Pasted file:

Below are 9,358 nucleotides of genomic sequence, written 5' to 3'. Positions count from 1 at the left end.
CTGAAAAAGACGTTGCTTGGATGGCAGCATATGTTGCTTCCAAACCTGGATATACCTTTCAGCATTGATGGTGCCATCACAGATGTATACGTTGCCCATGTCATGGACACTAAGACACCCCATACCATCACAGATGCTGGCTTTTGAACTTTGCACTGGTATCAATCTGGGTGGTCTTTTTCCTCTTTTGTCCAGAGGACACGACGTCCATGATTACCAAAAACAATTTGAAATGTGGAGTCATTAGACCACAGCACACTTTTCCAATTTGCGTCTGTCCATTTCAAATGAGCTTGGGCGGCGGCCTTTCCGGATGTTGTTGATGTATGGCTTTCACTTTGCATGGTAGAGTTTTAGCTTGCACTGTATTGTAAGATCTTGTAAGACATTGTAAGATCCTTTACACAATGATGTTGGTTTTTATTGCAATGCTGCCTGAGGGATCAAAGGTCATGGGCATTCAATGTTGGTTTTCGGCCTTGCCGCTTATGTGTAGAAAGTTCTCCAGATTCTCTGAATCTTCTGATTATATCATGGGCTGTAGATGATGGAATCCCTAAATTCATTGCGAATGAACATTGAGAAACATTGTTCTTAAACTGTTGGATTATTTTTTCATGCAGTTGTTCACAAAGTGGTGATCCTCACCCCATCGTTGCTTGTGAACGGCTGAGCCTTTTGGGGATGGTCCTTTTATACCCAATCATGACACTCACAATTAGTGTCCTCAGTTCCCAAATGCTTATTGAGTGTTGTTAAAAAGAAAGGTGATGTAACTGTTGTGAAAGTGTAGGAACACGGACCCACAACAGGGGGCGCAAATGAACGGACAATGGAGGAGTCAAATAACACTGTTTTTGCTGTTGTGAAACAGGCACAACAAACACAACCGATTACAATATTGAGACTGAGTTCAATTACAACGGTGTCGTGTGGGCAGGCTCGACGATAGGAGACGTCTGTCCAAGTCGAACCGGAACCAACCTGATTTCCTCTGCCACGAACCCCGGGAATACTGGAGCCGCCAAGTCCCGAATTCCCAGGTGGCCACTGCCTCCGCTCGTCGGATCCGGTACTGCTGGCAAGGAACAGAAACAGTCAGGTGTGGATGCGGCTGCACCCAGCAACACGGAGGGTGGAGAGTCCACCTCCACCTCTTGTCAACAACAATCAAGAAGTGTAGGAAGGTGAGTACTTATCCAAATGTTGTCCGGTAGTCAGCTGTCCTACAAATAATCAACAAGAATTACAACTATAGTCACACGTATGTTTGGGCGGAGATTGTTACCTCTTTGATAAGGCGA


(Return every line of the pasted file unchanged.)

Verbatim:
Below are 9,358 nucleotides of genomic sequence, written 5' to 3'. Positions count from 1 at the left end.
CTGAAAAAGACGTTGCTTGGATGGCAGCATATGTTGCTTCCAAACCTGGATATACCTTTCAGCATTGATGGTGCCATCACAGATGTATACGTTGCCCATGTCATGGACACTAAGACACCCCATACCATCACAGATGCTGGCTTTTGAACTTTGCACTGGTATCAATCTGGGTGGTCTTTTTCCTCTTTTGTCCAGAGGACACGACGTCCATGATTACCAAAAACAATTTGAAATGTGGAGTCATTAGACCACAGCACACTTTTCCAATTTGCGTCTGTCCATTTCAAATGAGCTTGGGCGGCGGCCTTTCCGGATGTTGTTGATGTATGGCTTTCACTTTGCATGGTAGAGTTTTAGCTTGCACTGTATTGTAAGATCTTGTAAGACATTGTAAGATCCTTTACACAATGATGTTGGTTTTTATTGCAATGCTGCCTGAGGGATCAAAGGTCATGGGCATTCAATGTTGGTTTTCGGCCTTGCCGCTTATGTGTAGAAAGTTCTCCAGATTCTCTGAATCTTCTGATTATATCATGGGCTGTAGATGATGGAATCCCTAAATTCATTGCGAATGAACATTGAGAAACATTGTTCTTAAACTGTTGGATTATTTTTTCATGCAGTTGTTCACAAAGTGGTGATCCTCACCCCATCGTTGCTTGTGAACGGCTGAGCCTTTTGGGGATGGTCCTTTTATACCCAATCATGACACTCACAATTAGTGTCCTCAGTTCCCAAATGCTTATTGAGTGTTGTTAAAAAGAAAGGTGATGTAACTGTTGTGAAAGTGTAGGAACACGGACCCACAACAGGGGGCGCAAATGAACGGACAATGGAGGAGTCAAATAACACTGTTTTTGCTGTTGTGAAACAGGCACAACAAACACAACCGATTACAATATTGAGACTGAGTTCAATTACAACGGTGTCGTGTGGGCAGGCTCGACGATAGGAGACGTCTGTCCAAGTCGAACCGGAACCAACCTGATTTCCTCTGCCACGAACCCCGGGAATACTGGAGCCGCCAAGTCCCGAATTCCCAGGTGGCCACTGCCTCCGCTCGTCGGATCCGGTACTGCTGGCAAGGAACAGAAACAGTCAGGTGTGGATGCGGCTGCACCCAGCAACACGGAGGGTGGAGAGTCCACCTCCACCTCTTGTCAACAACAATCAAGAAGTGTAGGAAGGTGAGTACTTATCCAAATGTTGTCCGGTAGTCAGCTGTCCTACAAATAATCAACAAGAATTACAACTATAGTCACACGTATGTTTGGGCGGAGATTGTTACCTCTTTGATAAGGCGA